Deglacial seasonal and sub-seasonal diatom record from Palmer Deep, Antarctica

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doi: 10.1002/jqs.947
Author(s): Maddison, Eleanor J.; Pike, Jennifer; Leventer, Amy; Domack, Eugene W.
Author Affiliation(s): Primary:
Cardiff University, School of Earth, Ocean and Planetary Sciences, Cardiff, United Kingdom
University of Wales at Bangor, United Kingdom
Colgate University, United States
Hamilton College, United States
Volume Title: Annually-banded records in the Quaternary
Volume Author(s): Coxon, P., editor; Scourse, James; Clarke, Leon; Marret, Fabienne
Source: JQS. Journal of Quaternary Science, 20(5), p.435-446; Annually-banded records in the Quaternary, Bangor, United Kingdom, Jan. 6-9, 2004, edited by P. Coxon, James Scourse, Leon Clarke and Fabienne Marret. Publisher: John Wiley and Sons for the Quaternary Research Association, Chichester, United Kingdom. ISSN: 0267-8179
Note: In English. 60 refs.; illus., incl. strat. col., 1 plate, sketch map
Summary: The Antarctic Peninsula is one of the most sensitive regions of Antarctica to climate change. Here, ecological and cryospheric systems respond rapidly to climate fluctuations. A 4.4 m thick laminated diatom ooze deposited during the last deglaciation is examined from a marine sediment core (ODP Site 1098) recovered from Basin I, Palmer Deep, western Antarctic Peninsula. This deglacial laminated interval was deposited directly over a glaciomarine diamict, hence during a globally recognised period of rapid climate change. The ultra-high-resolution deglacial record is analysed using SEM backscattered electron imagery and secondary electron imagery. Laminated to thinly bedded orange-brown diatom ooze (near monogeneric Hyalochaete Chaetoceros spp. resting spores) alternates with blue-grey terrigenous sediments (open water diatom species). These discrete laminae are interpreted as austral spring and summer signals respectively, with negligible winter deposition. Sub-seasonal sub-laminae are observed repeatedly through the summer laminae, suggesting variations in shelf waters throughout the summer. Tidal cycles, high storm intensities and/or intrusion of Circumpolar Deep Water onto the continental shelf introduced conditions which enhanced specific species productivity through the season. Abstract Copyright (2005), Wiley Periodicals, Inc.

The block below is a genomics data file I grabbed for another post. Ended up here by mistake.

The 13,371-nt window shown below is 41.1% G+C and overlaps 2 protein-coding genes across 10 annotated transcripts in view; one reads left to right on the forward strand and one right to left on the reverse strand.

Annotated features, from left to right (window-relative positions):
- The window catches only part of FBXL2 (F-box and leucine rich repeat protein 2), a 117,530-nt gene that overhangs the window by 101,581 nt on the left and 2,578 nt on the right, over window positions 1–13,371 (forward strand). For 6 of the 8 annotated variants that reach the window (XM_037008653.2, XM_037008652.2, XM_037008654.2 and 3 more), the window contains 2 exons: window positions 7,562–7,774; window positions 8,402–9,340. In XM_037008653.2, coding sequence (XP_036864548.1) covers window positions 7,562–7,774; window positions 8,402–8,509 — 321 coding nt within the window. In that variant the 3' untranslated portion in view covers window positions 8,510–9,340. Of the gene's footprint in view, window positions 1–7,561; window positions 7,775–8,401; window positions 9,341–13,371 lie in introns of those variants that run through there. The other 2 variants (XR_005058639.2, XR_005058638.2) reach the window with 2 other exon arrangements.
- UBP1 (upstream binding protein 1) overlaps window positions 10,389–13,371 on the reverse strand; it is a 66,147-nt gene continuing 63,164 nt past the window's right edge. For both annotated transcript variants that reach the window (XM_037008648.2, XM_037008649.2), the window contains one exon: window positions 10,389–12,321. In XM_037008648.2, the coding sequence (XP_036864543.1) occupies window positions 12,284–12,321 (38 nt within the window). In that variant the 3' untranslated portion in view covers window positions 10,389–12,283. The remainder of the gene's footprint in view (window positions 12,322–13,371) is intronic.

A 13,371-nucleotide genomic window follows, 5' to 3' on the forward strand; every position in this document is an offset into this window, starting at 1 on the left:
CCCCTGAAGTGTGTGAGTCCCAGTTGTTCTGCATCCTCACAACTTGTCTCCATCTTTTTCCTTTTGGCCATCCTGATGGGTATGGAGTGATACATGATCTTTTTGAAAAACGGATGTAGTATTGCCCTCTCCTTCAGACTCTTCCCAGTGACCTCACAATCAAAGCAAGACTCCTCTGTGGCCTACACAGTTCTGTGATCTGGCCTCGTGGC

Year of Publication: 2005
Research Program: ODP Ocean Drilling Program
Key Words: 24 Surficial Geology, Quaternary Geology; Algae; Antarctic Peninsula; Antarctica; Assemblages; Cenozoic; Clastic sediments; Deglaciation; Diatoms; Glaciation; Laminations; Leg 177; Lithostratigraphy; Marine environment; Marine sediments; Microfossils; ODP Site 1089; Ocean Drilling Program; Ooze; Paleoclimatology; Paleoenvironment; Palmer Deep; Planar bedding structures; Plantae; Pleistocene; Quaternary; SEM data; Seasonal variations; Sedimentary structures; Sediments; Southern Ocean; Upper Pleistocene
Coordinates: S405611 S405611 E0095338 E0095338
Record ID: 2010010737
Copyright Information: GeoRef, Copyright 2019 American Geosciences Institute. Reference includes data from John Wiley & Sons, Chichester, United Kingdom